Thursday, 5 January 2017

New Year's Day birding

It isn't too difficult for most birders to work up the motivation early in January. Every year list has been reset to zero, meaning that many birders are busy scouring their local patches or traveling further afield to discover birds for the new year list. The initial days of 2017 were no different for me as I was birding with Jeremy Bensette, helping him search for a few rarities early in the year as part of his Ontario big year attempt.

After spending a few days in Nova Scotia with Laura's family, my return flight was scheduled to land in Toronto by early evening on New Year's eve. The plan was for me to pick up Henrique Pacheco and then travel to my place in Niagara Falls, where we would be meeting up with Jeremy Bensette late in the evening. However plans do not often go exactly as planned. My flight left Halifax on time, but more than halfway through the flight there was an announcement on the PA system. Due to a mechanical failure with some instrument involved in de-icing, it would not be safe to land the plane in Toronto as it was snowing at the time, and we thus had to return to Halifax.

A plane that supposedly had all mechanical components in proper working order was waiting for us back in Halifax. Fortunately all of the passengers were quite civil about the whole experience and no one caused a scene, likely a relief for the flight crew - it can't be much fun being the bearer of bad news. We were airborne in short order, and it was almost 11:00 PM when we finally touched down on the Toronto islands. I celebrated the clock striking midnight by myself on the GO train - kind of anti-climatic!

The plane shenanigans changed the plans for Jeremy, Henrique and I. Jeremy decided to stay in Leamington for the night, planning to leave bright and early to try for the Smith's Longspur at Long Point. Due to my late arrival home, I slept in a bit and planned on skipping out on the longspur, instead meeting Jeremy at the Lark Sparrow stakeout in Toronto. Henrique would also join up with us in Toronto.

It was late morning by the time I returned to Toronto. The sun was shining and the temperature was quite reasonable, while winds remained light - just a gorgeous day! Fortunately the Lark Sparrow was quite cooperative as well, and after 20 minutes or so Jeremy and I located it in some vine tangles near where someone had placed a pile of bird seed.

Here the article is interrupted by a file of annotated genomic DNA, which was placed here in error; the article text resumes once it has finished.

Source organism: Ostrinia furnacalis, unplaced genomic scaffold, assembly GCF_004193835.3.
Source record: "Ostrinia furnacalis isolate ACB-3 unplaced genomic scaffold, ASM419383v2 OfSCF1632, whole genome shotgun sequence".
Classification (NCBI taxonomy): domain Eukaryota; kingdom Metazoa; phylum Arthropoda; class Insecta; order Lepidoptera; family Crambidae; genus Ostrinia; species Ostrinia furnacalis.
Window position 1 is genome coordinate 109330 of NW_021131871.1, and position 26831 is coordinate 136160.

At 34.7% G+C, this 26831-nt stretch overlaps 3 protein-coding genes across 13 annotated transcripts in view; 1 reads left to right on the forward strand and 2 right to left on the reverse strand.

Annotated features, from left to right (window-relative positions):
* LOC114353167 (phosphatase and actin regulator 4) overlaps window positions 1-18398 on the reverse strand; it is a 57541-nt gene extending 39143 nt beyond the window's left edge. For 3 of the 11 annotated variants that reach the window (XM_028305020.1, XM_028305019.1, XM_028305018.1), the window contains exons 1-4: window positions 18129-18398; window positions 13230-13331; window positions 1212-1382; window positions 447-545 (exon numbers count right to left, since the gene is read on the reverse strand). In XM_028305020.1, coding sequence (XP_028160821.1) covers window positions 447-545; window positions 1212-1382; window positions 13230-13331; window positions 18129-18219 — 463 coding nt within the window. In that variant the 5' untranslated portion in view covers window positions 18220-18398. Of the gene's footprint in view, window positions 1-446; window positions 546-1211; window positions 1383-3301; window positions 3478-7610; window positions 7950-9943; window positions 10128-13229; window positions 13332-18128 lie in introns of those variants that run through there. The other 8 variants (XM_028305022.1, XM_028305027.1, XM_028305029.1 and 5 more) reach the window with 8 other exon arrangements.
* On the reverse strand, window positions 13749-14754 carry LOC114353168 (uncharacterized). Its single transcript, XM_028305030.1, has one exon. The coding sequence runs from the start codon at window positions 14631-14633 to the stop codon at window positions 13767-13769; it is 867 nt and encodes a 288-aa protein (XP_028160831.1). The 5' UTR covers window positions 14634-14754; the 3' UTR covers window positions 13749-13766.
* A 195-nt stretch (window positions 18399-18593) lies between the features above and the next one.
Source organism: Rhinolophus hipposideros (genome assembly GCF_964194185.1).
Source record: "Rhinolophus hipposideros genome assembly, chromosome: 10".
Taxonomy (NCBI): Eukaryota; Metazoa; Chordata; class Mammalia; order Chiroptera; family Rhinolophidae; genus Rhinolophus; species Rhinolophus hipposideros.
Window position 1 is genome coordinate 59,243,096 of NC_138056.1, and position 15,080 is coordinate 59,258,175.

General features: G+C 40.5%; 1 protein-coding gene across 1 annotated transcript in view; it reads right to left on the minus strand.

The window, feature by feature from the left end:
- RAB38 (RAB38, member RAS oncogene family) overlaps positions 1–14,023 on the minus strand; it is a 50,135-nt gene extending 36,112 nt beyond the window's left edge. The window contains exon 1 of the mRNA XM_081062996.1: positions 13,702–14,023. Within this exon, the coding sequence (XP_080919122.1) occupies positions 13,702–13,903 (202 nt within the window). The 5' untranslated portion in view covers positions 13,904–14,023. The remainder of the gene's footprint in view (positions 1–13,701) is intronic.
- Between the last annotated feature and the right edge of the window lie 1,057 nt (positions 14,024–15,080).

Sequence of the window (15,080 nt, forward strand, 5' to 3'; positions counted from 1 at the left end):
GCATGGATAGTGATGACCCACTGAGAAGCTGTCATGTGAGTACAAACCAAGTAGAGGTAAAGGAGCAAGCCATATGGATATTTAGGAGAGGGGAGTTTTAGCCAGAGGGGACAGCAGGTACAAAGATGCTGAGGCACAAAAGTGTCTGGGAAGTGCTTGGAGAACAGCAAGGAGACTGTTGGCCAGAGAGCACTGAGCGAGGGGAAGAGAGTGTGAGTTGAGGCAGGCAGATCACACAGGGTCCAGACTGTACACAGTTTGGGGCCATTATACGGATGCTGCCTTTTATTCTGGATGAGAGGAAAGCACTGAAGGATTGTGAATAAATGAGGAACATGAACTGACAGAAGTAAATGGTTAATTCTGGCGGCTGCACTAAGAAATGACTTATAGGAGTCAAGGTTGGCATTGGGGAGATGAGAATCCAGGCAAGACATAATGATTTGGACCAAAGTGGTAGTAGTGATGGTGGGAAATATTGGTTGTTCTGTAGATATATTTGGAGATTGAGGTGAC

Lark Sparrow - Toronto

This was the first time that I had observed a Lark Sparrow in the winter in Ontario; my previous sightings have all occurred during the spring or autumn. This bird was originally found by Matt Dil, a co-worker of mine, back on December 7, 2016 and has since remained faithful to a small patch of land within this industrial area.

Lark Sparrow - Toronto

The Lark Sparrow appeared active and healthy during our visit and showed no ill effects from surviving a month of winter in Canada. It was in the process of molting its tail feathers, and appeared to be starting to grow some of them back in. Lark Sparrow is a pretty hardy sparrow and it would not be to surprising if this individual lasted the winter, provided that a regular food source remains.

Lark Sparrow - Toronto

As a few Rock Pigeons flew over, I snapped a couple of poor shots of one of them. Why would I bother, you may ask? Well, Rock Pigeon was one species that for some reason I had never photographed in Ontario, despite my goal of photographing as many species of birds as possible in Ontario. For now, this will have to do...my only photo of Rock Pigeon in Ontario, #358.

Rock Pigeon - Toronto

It was around this time that we heard about the Slaty-backed Gull that had been found on the New York side of the river at Niagara Falls. Unfortunately it was not visible from the Ontario side of the river, but Jeremy wanted to begin driving to Niagara in case it was relocated in Ontario. While he went in his vehicle to pick up Henrique, I began the drive down the QEW towards Niagara.

I made a brief stop at the lift bridge in Hamilton, where the numbers of birders/photographers was approximately equal to the numbers of Long-tailed Ducks that had congregated in one large flock in the canal. I was actually a little surprised at how many photographers there were! It was good to see everyone out and about enjoying the Long-tailed Ducks and other waterfowl on this gorgeous day, though the crowds were a little too thick for me to want to hang around for too long.

Long-tailed Ducks - lift bridge, Hamilton

Long-tailed Duck - lift bridge, Hamilton

One of the resident Peregrine Falcons was perched on the lift bridge, while a flock of Rock Pigeons nervously sat on the Skyway bridge. Waterfowl were well-represented and I took some digiscoped photos of the female King Eider that was sleeping alongside some scoters.

Jeremy and Henrique joined me in Niagara-on-the-Lake for the evening gull flypast, though it never seemed to materialize for us and we finished within less than a hundred Bonaparte's Gulls. I have noticed this before on really nice, calm days without any cloud cover, but can't provide an explanation why.

As darkness descended Jeremy was sitting pretty with two good birds from a big year perspective (Smith's Longspur and Lark Sparrow), with plans of searching for the two unusual gulls the following day.

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